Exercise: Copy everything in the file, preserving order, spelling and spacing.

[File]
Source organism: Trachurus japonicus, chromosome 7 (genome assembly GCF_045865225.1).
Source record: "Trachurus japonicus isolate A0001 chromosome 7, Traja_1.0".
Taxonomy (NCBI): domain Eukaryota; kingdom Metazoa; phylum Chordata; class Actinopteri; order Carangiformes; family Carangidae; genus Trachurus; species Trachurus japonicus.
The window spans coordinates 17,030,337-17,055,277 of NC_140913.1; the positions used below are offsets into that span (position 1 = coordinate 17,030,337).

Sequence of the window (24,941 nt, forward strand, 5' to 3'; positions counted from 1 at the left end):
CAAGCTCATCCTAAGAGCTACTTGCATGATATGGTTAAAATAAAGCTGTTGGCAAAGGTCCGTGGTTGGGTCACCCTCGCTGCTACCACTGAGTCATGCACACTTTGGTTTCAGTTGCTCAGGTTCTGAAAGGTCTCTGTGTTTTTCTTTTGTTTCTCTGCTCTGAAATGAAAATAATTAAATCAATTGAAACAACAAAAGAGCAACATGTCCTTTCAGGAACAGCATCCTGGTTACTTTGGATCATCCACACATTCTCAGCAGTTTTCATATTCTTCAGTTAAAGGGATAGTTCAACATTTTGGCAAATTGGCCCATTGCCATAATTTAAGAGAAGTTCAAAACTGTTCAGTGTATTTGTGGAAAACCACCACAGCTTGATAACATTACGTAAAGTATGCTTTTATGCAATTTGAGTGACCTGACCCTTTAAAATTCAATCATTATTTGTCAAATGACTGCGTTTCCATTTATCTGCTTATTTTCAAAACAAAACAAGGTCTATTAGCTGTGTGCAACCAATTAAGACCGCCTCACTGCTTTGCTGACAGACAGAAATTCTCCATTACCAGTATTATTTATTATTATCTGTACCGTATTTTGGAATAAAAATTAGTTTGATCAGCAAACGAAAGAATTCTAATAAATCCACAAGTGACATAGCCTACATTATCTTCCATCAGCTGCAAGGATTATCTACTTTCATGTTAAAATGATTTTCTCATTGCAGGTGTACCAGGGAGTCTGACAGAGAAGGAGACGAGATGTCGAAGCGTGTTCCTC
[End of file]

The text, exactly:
Source organism: Trachurus japonicus, chromosome 7 (genome assembly GCF_045865225.1).
Source record: "Trachurus japonicus isolate A0001 chromosome 7, Traja_1.0".
Taxonomy (NCBI): domain Eukaryota; kingdom Metazoa; phylum Chordata; class Actinopteri; order Carangiformes; family Carangidae; genus Trachurus; species Trachurus japonicus.
The window spans coordinates 17,030,337-17,055,277 of NC_140913.1; the positions used below are offsets into that span (position 1 = coordinate 17,030,337).

Sequence of the window (24,941 nt, forward strand, 5' to 3'; positions counted from 1 at the left end):
CAAGCTCATCCTAAGAGCTACTTGCATGATATGGTTAAAATAAAGCTGTTGGCAAAGGTCCGTGGTTGGGTCACCCTCGCTGCTACCACTGAGTCATGCACACTTTGGTTTCAGTTGCTCAGGTTCTGAAAGGTCTCTGTGTTTTTCTTTTGTTTCTCTGCTCTGAAATGAAAATAATTAAATCAATTGAAACAACAAAAGAGCAACATGTCCTTTCAGGAACAGCATCCTGGTTACTTTGGATCATCCACACATTCTCAGCAGTTTTCATATTCTTCAGTTAAAGGGATAGTTCAACATTTTGGCAAATTGGCCCATTGCCATAATTTAAGAGAAGTTCAAAACTGTTCAGTGTATTTGTGGAAAACCACCACAGCTTGATAACATTACGTAAAGTATGCTTTTATGCAATTTGAGTGACCTGACCCTTTAAAATTCAATCATTATTTGTCAAATGACTGCGTTTCCATTTATCTGCTTATTTTCAAAACAAAACAAGGTCTATTAGCTGTGTGCAACCAATTAAGACCGCCTCACTGCTTTGCTGACAGACAGAAATTCTCCATTACCAGTATTATTTATTATTATCTGTACCGTATTTTGGAATAAAAATTAGTTTGATCAGCAAACGAAAGAATTCTAATAAATCCACAAGTGACATAGCCTACATTATCTTCCATCAGCTGCAAGGATTATCTACTTTCATGTTAAAATGATTTTCTCATTGCAGGTGTACCAGGGAGTCTGACAGAGAAGGAGACGAGATGTCGAAGCGTGTTCCTC